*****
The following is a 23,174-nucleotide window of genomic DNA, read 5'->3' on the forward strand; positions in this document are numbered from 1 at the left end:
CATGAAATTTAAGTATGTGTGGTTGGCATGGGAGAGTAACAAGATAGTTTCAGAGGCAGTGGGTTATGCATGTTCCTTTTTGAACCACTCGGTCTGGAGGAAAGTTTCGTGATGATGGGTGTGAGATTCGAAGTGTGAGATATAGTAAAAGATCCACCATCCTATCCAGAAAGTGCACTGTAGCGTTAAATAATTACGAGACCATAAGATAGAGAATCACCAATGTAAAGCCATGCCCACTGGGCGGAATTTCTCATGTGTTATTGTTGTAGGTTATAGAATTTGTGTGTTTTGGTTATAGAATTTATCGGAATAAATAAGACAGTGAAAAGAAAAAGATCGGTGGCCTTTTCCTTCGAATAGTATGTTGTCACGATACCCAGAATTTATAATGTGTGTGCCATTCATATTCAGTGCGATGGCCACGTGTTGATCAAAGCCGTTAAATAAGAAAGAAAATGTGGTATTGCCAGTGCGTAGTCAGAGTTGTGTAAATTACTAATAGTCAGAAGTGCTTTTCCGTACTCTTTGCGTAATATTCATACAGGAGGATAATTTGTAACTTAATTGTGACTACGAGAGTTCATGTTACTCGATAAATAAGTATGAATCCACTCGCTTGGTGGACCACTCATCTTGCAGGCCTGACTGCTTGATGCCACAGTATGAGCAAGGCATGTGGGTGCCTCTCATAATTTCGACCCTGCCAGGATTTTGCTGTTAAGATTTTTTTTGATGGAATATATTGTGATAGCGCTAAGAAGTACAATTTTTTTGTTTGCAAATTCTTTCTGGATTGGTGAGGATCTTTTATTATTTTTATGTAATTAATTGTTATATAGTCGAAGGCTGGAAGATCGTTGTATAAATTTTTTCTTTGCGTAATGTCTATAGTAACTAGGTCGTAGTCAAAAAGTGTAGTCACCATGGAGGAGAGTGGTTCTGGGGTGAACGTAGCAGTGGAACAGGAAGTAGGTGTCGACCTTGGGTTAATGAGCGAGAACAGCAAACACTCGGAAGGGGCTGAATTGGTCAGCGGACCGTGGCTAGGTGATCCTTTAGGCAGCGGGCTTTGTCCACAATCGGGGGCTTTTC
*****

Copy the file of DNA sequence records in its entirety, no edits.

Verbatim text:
The following is a 23,174-nucleotide window of genomic DNA, read 5'->3' on the forward strand; positions in this document are numbered from 1 at the left end:
CATGAAATTTAAGTATGTGTGGTTGGCATGGGAGAGTAACAAGATAGTTTCAGAGGCAGTGGGTTATGCATGTTCCTTTTTGAACCACTCGGTCTGGAGGAAAGTTTCGTGATGATGGGTGTGAGATTCGAAGTGTGAGATATAGTAAAAGATCCACCATCCTATCCAGAAAGTGCACTGTAGCGTTAAATAATTACGAGACCATAAGATAGAGAATCACCAATGTAAAGCCATGCCCACTGGGCGGAATTTCTCATGTGTTATTGTTGTAGGTTATAGAATTTGTGTGTTTTGGTTATAGAATTTATCGGAATAAATAAGACAGTGAAAAGAAAAAGATCGGTGGCCTTTTCCTTCGAATAGTATGTTGTCACGATACCCAGAATTTATAATGTGTGTGCCATTCATATTCAGTGCGATGGCCACGTGTTGATCAAAGCCGTTAAATAAGAAAGAAAATGTGGTATTGCCAGTGCGTAGTCAGAGTTGTGTAAATTACTAATAGTCAGAAGTGCTTTTCCGTACTCTTTGCGTAATATTCATACAGGAGGATAATTTGTAACTTAATTGTGACTACGAGAGTTCATGTTACTCGATAAATAAGTATGAATCCACTCGCTTGGTGGACCACTCATCTTGCAGGCCTGACTGCTTGATGCCACAGTATGAGCAAGGCATGTGGGTGCCTCTCATAATTTCGACCCTGCCAGGATTTTGCTGTTAAGATTTTTTTTGATGGAATATATTGTGATAGCGCTAAGAAGTACAATTTTTTTGTTTGCAAATTCTTTCTGGATTGGTGAGGATCTTTTATTATTTTTATGTAATTAATTGTTATATAGTCGAAGGCTGGAAGATCGTTGTATAAATTTTTTCTTTGCGTAATGTCTATAGTAACTAGGTCGTAGTCAAAAAGTGTAGTCACCATGGAGGAGAGTGGTTCTGGGGTGAACGTAGCAGTGGAACAGGAAGTAGGTGTCGACCTTGGGTTAATGAGCGAGAACAGCAAACACTCGGAAGGGGCTGAATTGGTCAGCGGACCGTGGCTAGGTGATCCTTTAGGCAGCGGGCTTTGTCCACAATCGGGGGCTTTTC